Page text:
Nah. If there were no other reliable source it would be an opportunity to provide local news online for free... and make a bundle on advertising.

     

    reply to this | link to this | view in thread ]

  5.  
    icon
    Mike (profile), Apr 23rd, 2009 @ 10:16pm

    Re:

    If someone wants to get scoop news for their cuty they need to have someone listen to the local police scanners and have a team to send out to the scene. And that costs money. So unless you are being bankrolled it's damn near impossible.

    Actually, it's getting cheaper and cheaper and cheaper all the time -- especially when you build in the help of your community.

    And, yes, making money is important, but subscriptions has almost never been the way most news organizations actually made their money.

     

    reply to this | link to this | view in thread ]

  6.  
    identicon
    Anonymous Coward, Apr 23rd, 2009 @ 10:52pm

    Re:

    Is that "news" to you? Crime scene drama?

    There is a lot of other local news to cover. Of course, that takes money as well.

     

    reply to this | link to this | view in thread ]

  7.  
    identicon
    Derek, Apr 24th, 2009 @ 8:08am

    Nothing new about InDenver Times

    I live in Denver and was interested in how they were going to run this site, so I set up my RSS feed to follow them for a while.

    They were doing it wrong. I was getting 50-60 stories a day, many of which were just 'stubs' pointing to other news sources. "Something exciting happened in the middle east, go to NYTimes.com to read more" If I want NYTimes news stories, I will get it myself, I don't need this site to act as a 'Portal' of sorts.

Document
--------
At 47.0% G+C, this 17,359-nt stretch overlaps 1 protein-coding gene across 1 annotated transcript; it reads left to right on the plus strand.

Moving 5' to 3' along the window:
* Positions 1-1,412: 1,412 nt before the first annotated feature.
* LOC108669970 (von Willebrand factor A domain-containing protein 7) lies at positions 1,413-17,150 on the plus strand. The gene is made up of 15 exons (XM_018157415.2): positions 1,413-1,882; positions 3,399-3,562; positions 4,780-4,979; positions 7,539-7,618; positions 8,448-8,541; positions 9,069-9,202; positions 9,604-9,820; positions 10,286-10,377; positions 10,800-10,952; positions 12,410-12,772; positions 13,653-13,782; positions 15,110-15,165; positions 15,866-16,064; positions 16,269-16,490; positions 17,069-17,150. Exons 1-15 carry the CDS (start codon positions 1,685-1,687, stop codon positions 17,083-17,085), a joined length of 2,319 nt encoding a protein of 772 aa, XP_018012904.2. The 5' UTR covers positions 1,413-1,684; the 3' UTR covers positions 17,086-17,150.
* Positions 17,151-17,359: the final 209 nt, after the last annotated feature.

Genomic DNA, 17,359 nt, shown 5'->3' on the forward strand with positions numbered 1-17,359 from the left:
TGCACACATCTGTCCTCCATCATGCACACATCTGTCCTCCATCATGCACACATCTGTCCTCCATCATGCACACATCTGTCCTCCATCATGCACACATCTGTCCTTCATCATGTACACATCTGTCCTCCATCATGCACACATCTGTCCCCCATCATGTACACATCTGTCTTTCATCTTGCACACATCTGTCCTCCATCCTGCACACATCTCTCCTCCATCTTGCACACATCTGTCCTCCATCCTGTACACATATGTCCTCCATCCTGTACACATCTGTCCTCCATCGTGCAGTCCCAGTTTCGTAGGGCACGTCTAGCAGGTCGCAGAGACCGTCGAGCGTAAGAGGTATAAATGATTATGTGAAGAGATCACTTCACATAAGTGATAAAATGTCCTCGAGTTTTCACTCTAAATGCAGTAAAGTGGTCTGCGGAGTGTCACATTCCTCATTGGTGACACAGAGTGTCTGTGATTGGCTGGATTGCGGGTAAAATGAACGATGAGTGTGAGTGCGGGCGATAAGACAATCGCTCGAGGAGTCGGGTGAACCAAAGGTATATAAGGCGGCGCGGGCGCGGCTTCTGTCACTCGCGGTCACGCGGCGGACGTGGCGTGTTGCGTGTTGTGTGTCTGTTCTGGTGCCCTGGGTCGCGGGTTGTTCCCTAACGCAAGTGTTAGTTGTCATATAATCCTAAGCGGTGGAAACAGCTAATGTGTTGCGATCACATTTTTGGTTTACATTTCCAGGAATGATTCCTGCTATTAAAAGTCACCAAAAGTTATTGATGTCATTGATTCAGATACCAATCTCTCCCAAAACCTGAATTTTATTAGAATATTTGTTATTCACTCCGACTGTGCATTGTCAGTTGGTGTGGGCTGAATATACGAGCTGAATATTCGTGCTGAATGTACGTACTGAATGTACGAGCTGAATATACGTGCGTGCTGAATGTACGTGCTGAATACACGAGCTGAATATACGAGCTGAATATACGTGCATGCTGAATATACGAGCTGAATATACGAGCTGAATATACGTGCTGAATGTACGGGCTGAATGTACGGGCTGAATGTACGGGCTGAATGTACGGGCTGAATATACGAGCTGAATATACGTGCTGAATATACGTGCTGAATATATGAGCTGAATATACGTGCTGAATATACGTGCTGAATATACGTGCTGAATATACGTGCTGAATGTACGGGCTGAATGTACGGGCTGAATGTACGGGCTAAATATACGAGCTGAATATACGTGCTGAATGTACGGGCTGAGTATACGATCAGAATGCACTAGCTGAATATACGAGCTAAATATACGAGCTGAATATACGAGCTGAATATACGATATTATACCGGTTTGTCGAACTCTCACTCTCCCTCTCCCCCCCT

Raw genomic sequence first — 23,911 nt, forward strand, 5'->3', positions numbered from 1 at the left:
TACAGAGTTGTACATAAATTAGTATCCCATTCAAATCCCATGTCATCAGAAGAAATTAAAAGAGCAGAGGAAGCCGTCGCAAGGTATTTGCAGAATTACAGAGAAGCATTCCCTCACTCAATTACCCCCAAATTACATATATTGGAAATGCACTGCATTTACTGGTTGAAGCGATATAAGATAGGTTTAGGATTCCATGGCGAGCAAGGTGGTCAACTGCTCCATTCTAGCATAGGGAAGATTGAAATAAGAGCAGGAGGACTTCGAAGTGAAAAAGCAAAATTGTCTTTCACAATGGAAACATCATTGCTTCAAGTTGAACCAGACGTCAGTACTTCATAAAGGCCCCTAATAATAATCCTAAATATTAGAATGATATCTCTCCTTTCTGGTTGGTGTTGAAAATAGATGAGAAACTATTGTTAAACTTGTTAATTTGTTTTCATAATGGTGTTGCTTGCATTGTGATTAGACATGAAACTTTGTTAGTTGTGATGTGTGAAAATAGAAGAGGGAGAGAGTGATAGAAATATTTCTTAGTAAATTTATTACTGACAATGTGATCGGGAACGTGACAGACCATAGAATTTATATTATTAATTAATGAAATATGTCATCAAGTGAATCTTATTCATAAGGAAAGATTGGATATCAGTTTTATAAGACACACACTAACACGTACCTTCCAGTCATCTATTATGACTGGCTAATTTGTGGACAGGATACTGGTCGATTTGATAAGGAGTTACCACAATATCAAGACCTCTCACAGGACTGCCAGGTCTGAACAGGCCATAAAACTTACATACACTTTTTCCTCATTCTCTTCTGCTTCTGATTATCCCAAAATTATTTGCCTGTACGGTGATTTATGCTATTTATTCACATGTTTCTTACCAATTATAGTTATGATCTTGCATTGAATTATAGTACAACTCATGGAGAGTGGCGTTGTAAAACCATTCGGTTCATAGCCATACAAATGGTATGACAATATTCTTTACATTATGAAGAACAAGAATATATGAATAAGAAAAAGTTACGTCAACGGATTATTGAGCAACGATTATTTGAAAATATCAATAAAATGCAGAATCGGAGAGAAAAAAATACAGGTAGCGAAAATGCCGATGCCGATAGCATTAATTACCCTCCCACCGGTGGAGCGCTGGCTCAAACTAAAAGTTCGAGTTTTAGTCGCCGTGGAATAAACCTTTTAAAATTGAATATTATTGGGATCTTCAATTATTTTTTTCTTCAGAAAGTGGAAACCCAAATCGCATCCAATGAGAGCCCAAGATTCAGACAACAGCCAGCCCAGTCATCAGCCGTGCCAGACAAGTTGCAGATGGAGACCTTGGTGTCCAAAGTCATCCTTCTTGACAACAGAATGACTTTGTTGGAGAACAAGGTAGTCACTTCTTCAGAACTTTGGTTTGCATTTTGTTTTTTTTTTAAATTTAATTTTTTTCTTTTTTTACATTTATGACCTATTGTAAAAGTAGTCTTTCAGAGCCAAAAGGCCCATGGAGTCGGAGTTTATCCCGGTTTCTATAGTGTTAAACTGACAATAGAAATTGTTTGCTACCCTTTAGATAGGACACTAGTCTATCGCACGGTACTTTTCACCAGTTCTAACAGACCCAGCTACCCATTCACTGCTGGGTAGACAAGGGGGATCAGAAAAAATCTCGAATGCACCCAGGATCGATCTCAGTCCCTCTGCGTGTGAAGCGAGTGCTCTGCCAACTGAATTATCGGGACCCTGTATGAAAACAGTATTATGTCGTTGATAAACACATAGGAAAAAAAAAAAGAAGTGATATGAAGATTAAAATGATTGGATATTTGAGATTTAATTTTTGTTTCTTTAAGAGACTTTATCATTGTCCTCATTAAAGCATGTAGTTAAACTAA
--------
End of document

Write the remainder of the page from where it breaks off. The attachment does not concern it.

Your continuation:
I was really hoping for 1-2 good LOCAL stories a day from this site, and they were trying to recreate the same failed newspaper in it's entirety.

     

    reply to this | link to this | view in thread ]

  8.  
    identicon
    Brad Crooks, Apr 26th, 2009 @ 11:20am

    InDenver Times

    Is there a hashtag for #TheyJustDontGetIt? Why not just shorten it to #InDenverTimes

     

    reply to this | link to this | view in thread ]

  9.  
    identicon
    David Eedle, Apr 26th, 2009 @ 6:48pm

    I think commenter Mike is close to the mark with his observation:

    "Not quite. There's nothing wrong with charging for online subscriptions if (a) you have unique content and (b) that content has tremendous value to people and (c) the value is more than the cost of the subscription and (d) it's difficult to get that content repurposed and provided to you through other means."

    We ran (and then sold) a successful subscription content site targeting the arts and entertainment sector. We had around 20-25k subscribers (meaning we did somewhat better than the Denver Times!

    Simply wacking people over the head with 50 links to dubiously relevant stories a day does not maketh a business model.

    My mantra is Context (placing individual items into an overall picture); Convenience (delivering in the format they wanted, when they wanted); Personalisation (let them filter to suit their needs).

    It led to very loyal subscribers (now heading towards 9+ years) and consequently a successful business.

    David Eedle
    http://www.NicheContentMillionaire.com

     

    reply to this | link to this | view in thread ]